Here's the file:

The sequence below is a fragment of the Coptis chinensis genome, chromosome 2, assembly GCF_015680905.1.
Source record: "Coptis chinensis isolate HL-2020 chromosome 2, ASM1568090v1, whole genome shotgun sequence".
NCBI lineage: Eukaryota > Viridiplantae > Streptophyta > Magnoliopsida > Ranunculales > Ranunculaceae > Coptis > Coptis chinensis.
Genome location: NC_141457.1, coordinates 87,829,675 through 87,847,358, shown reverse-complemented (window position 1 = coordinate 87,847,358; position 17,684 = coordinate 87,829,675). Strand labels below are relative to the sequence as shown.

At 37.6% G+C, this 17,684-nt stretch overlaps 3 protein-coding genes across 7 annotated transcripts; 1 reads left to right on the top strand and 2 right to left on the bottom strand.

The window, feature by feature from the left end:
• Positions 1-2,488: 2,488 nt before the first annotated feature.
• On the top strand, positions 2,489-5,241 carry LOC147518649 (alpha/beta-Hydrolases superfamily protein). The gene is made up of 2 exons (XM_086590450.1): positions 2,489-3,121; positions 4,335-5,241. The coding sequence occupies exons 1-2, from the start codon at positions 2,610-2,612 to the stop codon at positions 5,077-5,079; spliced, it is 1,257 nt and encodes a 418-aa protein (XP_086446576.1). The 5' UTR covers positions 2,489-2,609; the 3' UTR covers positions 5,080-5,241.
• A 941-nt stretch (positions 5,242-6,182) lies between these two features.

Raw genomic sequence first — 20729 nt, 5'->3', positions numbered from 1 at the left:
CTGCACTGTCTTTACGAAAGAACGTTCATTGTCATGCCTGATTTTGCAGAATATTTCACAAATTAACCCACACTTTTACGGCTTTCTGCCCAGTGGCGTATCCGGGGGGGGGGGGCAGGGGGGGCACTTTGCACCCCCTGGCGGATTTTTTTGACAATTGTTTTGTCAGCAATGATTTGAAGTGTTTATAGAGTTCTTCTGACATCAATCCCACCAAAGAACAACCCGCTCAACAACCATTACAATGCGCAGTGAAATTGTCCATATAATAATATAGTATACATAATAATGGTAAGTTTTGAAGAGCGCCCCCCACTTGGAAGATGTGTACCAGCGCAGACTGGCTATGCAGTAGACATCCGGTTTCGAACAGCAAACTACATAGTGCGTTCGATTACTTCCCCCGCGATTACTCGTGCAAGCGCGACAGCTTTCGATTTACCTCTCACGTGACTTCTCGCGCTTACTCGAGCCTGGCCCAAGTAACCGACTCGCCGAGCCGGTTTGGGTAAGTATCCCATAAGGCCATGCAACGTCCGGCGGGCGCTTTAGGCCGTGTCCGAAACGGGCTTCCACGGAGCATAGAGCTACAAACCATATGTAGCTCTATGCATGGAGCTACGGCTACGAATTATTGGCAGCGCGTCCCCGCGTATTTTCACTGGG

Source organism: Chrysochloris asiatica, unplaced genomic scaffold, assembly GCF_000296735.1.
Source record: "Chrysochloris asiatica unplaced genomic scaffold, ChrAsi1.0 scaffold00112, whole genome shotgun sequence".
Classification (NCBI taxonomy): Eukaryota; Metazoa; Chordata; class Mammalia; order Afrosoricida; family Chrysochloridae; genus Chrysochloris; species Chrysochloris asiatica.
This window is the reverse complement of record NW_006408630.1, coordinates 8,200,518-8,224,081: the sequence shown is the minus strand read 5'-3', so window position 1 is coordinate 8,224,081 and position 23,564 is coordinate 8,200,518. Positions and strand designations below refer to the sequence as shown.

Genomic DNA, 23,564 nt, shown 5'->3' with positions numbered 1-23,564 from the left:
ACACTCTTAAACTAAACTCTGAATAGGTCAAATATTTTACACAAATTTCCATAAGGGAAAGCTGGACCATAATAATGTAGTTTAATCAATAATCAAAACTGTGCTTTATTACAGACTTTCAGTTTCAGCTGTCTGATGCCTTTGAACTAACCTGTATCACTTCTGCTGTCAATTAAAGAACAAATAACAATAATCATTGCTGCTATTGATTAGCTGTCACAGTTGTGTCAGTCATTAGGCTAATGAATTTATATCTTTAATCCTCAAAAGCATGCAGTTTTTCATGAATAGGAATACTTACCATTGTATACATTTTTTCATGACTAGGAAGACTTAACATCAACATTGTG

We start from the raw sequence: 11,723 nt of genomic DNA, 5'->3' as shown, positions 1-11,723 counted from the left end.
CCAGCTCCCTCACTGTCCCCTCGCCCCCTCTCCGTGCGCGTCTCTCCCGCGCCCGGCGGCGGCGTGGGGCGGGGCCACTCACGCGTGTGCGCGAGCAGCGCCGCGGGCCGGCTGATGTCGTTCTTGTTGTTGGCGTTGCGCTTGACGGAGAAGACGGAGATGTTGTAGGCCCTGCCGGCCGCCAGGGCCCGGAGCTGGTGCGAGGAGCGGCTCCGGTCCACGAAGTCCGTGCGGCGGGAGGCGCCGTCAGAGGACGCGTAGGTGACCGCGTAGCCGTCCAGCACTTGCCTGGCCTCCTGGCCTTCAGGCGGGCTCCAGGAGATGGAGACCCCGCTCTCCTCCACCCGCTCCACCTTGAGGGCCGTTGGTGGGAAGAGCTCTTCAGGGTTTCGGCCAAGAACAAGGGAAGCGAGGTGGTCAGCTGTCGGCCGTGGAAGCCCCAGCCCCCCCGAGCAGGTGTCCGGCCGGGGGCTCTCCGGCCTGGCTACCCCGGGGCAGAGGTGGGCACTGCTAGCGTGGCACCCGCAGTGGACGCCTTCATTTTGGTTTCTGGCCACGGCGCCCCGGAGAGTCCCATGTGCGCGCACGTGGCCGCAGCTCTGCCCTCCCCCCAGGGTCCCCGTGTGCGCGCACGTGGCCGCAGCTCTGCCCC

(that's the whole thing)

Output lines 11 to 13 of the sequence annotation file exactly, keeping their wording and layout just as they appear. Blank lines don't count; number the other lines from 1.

CTGCACTGTCTTTACGAAAGAACGTTCATTGTCATGCCTGATTTTGCAGAATATTTCACAAATTAACCCACACTTTTACGGCTTTCTGCCCAGTGGCGTATCCGGGGGGGGGGGGCAGGGGGGGCACTTTGCACCCCCTGGCGGATTTTTTTGACAATTGTTTTGTCAGCAATGATTTGAAGTGTTTATAGAGTTCTTCTGACATCAATCCCACCAAAGAACAACCCGCTCAACAACCATTACAATGCGCAGTGAAATTGTCCATATAATAATATAGTATACATAATAATGGTAAGTTTTGAAGAGCGCCCCCCACTTGGAAGATGTGTACCAGCGCAGACTGGCTATGCAGTAGACATCCGGTTTCGAACAGCAAACTACATAGTGCGTTCGATTACTTCCCCCGCGATTACTCGTGCAAGCGCGACAGCTTTCGATTTACCTCTCACGTGACTTCTCGCGCTTACTCGAGCCTGGCCCAAGTAACCGACTCGCCGAGCCGGTTTGGGTAAGTATCCCATAAGGCCATGCAACGTCCGGCGGGCGCTTTAGGCCGTGTCCGAAACGGGCTTCCACGGAGCATAGAGCTACAAACCATATGTAGCTCTATGCATGGAGCTACGGCTACGAATTATTGGCAGCGCGTCCCCGCGTATTTTCACTGGG

Source organism: Chrysochloris asiatica, unplaced genomic scaffold, assembly GCF_000296735.1.
Source record: "Chrysochloris asiatica unplaced genomic scaffold, ChrAsi1.0 scaffold00112, whole genome shotgun sequence".